Plastic Bag Ice Cream

This is an innovative way to combine science and cooking to end up with something delicious!

This recipe doesn’t involve any special machines or cooking so it is child-friendly and easy to make.

The end product is vanilla ice cream but you can get creative and add other flavors too. This recipe makes about eight one half cup servings, enough for a whole party of kids!

Ingredients needed:

  • 2 cups heavy whipping cream
  • 2 cups half-and-half cream
  • 1/2 cup white sugar
  • 2 teaspoons vanilla extract
  • Around 4 cups of coarse rock salt (I would get a whole bag because the portions needed vary)
  • Around 1 bag crushed ice (Again the portions vary)
  • two gallon sized and two pint sized bags per person (This may seem like a lot but trust me the mess is worth avoiding)
  • A dish towel or gloves for every person (The bag gets very cold and needs constant motion)

In a large bowl or measuring cup mix together the heavy whipping cream, half-and-half, vanilla extract, and sugar until the sugar is fully dissolved.

Next using a measuring cup pour about one half of a cup to a cup of the mixture into one of the pint-sized plastic bags. The less you put in the bag the less ice/salt you will need and the faster it will solidify. Next put the second pint sized bag around the one containing the liquid and be sure to seal them both tight or else the salty water will get into the mixture. Also be sure to squeeze out all of the extra air in all the bags so there is more contact to the cold ice.

Now it is time to prepare the ice bag. Fill one gallon-sized plastic bag about halfway with ice. Next pour in about one half of a cup of  the coarse rock salt and mix it around a little. Why are we putting salt in with the ice you ask? With the right combination of salt to ice the temperature can actually reach -10 degrees Celsius (around 5 degrees Fahrenheit)! This happens because the salt actually lowers the freezing temperature of the ice! Then place the double bagged mixture into the first gallon bag and make sure it is submerged it the ice bath. Next put the second gallon bag around that and make sure that the openings all line up for easy access. (Remember to squeeze out the air!)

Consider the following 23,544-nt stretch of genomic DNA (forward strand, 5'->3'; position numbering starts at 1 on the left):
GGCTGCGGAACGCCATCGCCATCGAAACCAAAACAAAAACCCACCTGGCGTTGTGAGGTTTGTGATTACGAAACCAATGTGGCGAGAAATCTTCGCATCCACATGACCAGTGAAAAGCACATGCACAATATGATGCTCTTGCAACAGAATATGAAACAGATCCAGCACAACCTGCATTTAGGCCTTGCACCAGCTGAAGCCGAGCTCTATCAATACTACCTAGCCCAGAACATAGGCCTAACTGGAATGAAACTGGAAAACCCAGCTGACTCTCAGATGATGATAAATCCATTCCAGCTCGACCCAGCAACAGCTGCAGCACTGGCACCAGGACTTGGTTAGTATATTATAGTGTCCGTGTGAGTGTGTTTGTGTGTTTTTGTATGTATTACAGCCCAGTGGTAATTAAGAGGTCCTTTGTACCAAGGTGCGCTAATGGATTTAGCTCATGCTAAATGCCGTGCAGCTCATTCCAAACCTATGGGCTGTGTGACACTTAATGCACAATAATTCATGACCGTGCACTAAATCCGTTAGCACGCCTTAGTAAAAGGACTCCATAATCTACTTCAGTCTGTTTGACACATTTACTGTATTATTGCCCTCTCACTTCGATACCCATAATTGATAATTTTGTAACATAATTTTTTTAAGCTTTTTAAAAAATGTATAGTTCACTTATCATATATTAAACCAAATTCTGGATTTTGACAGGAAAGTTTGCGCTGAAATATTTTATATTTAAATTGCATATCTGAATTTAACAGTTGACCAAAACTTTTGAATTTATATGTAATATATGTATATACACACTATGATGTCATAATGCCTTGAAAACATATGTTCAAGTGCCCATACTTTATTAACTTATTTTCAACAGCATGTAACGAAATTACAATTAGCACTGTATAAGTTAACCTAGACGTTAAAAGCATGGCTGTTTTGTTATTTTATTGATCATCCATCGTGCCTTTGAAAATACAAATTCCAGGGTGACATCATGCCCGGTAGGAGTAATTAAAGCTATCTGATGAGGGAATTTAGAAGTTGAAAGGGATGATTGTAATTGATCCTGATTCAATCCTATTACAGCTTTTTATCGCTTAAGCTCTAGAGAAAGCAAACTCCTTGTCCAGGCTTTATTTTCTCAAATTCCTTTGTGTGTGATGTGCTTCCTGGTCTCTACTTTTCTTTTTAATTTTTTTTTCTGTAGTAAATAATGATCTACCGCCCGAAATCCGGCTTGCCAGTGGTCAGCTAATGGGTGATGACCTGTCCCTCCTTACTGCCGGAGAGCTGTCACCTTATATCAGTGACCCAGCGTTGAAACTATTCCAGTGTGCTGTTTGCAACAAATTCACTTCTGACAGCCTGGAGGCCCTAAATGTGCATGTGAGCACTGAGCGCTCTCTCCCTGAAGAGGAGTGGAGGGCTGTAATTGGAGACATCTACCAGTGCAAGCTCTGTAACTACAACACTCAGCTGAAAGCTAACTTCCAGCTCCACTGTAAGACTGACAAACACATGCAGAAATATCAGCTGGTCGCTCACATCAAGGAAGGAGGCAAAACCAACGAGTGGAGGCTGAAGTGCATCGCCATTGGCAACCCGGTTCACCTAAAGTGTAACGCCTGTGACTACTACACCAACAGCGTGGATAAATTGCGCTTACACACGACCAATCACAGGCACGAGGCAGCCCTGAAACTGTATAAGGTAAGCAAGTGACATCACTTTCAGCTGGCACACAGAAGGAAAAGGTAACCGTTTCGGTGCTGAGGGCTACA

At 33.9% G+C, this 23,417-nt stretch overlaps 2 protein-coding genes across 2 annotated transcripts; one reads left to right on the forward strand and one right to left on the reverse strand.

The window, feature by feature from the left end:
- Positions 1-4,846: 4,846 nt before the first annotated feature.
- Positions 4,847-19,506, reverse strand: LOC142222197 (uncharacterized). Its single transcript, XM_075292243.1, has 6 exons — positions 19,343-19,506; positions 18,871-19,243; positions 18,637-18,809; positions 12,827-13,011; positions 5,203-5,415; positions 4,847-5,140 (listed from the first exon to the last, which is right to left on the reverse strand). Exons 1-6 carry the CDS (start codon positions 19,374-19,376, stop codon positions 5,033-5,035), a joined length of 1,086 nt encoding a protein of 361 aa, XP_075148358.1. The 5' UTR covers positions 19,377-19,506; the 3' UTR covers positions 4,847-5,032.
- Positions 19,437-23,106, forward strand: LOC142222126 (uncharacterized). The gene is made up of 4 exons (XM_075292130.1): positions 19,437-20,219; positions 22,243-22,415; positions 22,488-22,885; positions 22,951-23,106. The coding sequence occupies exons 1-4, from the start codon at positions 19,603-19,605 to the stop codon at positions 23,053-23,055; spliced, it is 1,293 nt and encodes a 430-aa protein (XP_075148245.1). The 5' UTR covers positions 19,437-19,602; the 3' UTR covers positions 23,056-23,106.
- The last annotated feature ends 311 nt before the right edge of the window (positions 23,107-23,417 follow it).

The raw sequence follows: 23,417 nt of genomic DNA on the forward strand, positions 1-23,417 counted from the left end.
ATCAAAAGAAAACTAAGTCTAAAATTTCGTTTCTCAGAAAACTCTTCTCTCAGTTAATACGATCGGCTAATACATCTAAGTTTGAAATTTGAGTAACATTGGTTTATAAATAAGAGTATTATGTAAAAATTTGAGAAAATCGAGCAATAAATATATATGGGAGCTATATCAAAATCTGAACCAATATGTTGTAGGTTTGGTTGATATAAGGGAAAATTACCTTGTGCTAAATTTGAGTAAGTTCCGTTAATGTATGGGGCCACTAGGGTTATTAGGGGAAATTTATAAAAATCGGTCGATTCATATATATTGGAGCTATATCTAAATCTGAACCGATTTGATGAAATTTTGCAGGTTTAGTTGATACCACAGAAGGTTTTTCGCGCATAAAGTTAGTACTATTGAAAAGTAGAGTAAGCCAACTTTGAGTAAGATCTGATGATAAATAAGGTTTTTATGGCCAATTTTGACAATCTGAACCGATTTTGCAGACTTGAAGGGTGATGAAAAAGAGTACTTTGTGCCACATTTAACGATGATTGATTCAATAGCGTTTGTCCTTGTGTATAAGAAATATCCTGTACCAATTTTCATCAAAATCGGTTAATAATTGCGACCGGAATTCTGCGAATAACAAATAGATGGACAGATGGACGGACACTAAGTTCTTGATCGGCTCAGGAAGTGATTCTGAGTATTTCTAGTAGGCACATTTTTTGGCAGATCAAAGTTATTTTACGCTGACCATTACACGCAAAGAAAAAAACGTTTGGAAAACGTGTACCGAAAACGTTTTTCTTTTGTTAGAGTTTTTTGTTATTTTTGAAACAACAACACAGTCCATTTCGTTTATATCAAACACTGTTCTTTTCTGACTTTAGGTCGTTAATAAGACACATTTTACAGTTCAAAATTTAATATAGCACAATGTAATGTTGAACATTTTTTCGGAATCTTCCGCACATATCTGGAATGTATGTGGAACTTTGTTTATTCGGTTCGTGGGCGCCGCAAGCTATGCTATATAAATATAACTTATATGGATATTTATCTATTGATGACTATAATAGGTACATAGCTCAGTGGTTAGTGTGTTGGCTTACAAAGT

Now you are ready to transform the liquid into ice cream! Put on the gloves or wrap the towel around the bag and start shaking! You can get creative with how you keep the bag in continuous motion but be careful not to spill the contents, if you do tiny salt crystal will form EVERYWHERE. It usually takes around five minutes for a correctly rationed bag to solidify. If after ten minutes and the liquid still isn’t hardening put more salt into the ice mixture, feel free to do this as many times as necessary.

Once you think it is ready to eat remove the pint-sized bags from the ice and be sure to take the outer one off before opening it all the way, you don’t want salty ice cream! You can save the ice mixture for another round even if it is melted. Enjoy!

 

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